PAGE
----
Kai Entrepreneurship Wesleyan has announced the launch of a new mentorship program that pairs together University students and alumni in the industry that will take place for seven weeks during the fall semester.
Kai Entrepreneurship Wesleyan, or Kai, is a student-run non-profit organization that creates programs which revolve around ideas of openness, inclusion, and community in the technology industry and social entrepreneurship.
“Our focus on these principles springs from the troubling lack of diversity in the current entrepreneurship world and the technology industry overall, and we see college as an ideal time to encourage people of all interests and backgrounds to get involved,” the Kai website reads.
“We aim to provide resources and empower those not usually represented in entrepreneurial circles,” Co-President Mika Reyes ’17, who also co-founded the organization, wrote in an email to The Argus.
Current Kai programs include, but are not limited to, annual trips, fundraisers, incubators, workshops, and speaker series. The purpose of the new mentorship program is to provide a bridge between what happens inside a classroom and what happens inside the workplace.
“[Doing social entrepreneurship is] a big jump, and it’s difficult to realize without someone voicing it out for you,” Reyes wrote.
“We’re constantly evolving based on student feedback, so since then, we’ve also begun to offer more pre-professional opportunities such as the new Mentorship Program,” Kai’s Chief Operations Officer, Cindy Horng ’17, wrote in an email to The Argus.
Horng’s responsibilities include running daily operations and ensuring that the programs all run smoothly.
“The Kai Mentorship Program by Kai Entrepreneurship Wesleyan is designed to help students of all backgrounds build relevant skills and foster tangible connections in their fields of interest,” Horng wrote.
Reyes has worked with alumni in the technology sector, and they have been helpful in her professional search.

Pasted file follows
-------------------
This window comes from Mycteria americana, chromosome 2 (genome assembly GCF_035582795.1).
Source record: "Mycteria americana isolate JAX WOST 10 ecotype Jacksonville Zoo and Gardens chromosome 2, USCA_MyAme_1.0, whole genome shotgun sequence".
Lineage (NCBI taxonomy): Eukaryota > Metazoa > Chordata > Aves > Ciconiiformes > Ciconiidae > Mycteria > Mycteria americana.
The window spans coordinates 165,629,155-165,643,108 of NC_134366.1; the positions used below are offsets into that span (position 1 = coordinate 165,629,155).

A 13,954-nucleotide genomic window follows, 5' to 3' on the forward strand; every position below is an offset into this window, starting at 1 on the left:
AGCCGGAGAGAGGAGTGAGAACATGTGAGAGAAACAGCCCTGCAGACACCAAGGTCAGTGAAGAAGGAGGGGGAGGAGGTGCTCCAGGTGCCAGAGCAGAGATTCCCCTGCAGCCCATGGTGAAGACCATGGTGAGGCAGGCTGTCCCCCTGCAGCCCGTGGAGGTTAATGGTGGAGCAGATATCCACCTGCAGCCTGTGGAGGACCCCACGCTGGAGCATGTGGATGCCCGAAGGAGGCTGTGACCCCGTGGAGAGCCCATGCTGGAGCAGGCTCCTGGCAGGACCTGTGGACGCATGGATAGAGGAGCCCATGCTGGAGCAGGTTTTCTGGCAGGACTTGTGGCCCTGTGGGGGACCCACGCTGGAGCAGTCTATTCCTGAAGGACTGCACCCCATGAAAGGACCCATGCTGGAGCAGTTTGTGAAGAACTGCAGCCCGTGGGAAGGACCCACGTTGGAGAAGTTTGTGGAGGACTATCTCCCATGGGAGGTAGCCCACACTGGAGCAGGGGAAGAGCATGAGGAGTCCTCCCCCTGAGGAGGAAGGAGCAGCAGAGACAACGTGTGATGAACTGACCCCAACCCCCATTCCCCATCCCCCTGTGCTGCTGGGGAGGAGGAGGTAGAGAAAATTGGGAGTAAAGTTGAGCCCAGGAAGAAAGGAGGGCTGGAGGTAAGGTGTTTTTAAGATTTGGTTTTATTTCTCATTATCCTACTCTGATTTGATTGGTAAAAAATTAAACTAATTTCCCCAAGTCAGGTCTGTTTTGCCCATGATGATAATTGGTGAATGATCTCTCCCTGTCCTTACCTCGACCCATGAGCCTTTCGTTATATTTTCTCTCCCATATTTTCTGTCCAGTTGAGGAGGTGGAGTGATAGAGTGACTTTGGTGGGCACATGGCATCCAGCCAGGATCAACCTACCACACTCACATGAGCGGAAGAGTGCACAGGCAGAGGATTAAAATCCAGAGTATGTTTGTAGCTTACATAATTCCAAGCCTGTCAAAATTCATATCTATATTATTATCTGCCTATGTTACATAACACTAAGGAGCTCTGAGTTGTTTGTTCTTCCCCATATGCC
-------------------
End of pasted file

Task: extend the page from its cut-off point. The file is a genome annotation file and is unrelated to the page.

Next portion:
“[Kai’s new mentorship program can provide a] similar kind of guidance to those who may not otherwise have the capacity to reach out to people in the industry,” Reyes wrote.
Horng echoed this sentiment and elaborated on the challenges that some liberal arts students can face.
“It’s hard for many students—especially at a liberal arts college like Wes—to decide what industry to enter in the future,” Horng wrote. “We at Kai have worked hard to design a program that would not only match selected students with awesome mentors, but also ensure that they make the most of this relationship and opportunity.”
The program’s mentors are University alumni.
“Alums are the best people to be mentors because they know the culture at Wesleyan and they’ve been through that transition,” Reyes wrote.
Horng also felt that using alumni would help students through the personal connection.
“We at Kai firmly believe that all the alumni chosen for this program are not only very knowledgeable in their fields, but also highly dedicated to helping Wes students succeed,” Horng wrote.
Some of the mentors are alumni who were recruited due to being mentors of the Kai leadership team, and others are simply alumni who reached out after hearing about the new program.
Additionally, Horng explained, Kai will not be involved in the process of pairing together University alumni and current students.
“[The] mentors will be choosing their mentees directly,” she wrote.
Horng thinks that this will ensure that the alumni are invested in the students’ development from the very beginning of the program.
Reyes also mentioned that University students will be able to ask their mentors questions. Furthermore, the mentors will supervise a project to culminate at the end of the semester, which will be completed by the students. The projects will be relevant to the industry the students are being mentored in and are meant to improve the students’ skills and help them toward their goals.
Mentorships in many different industries are being offered through the program. The areas of expertise include finance/banking, management consulting, technology, design, marketing, biotechnology, pharmaceuticals, non-profits, and government, according to a Sept. 9 post on Kai Entrepreneurship Wesleyan’s Facebook page.
“This 1-to-1 mentorship program is designed to help you foster meaningful relationships with people in your fields of interest, as well as build some key skills for your future job,” the Facebook page reads.
The semester-long program is set to officially start on Sept. 26. The students’ projects will be presented on Dec. 11. The program application is due on Sunday, Sept. 18 at 11 p.m. Students can apply directly to each mentor and have the ability to apply to multiple fields of interest.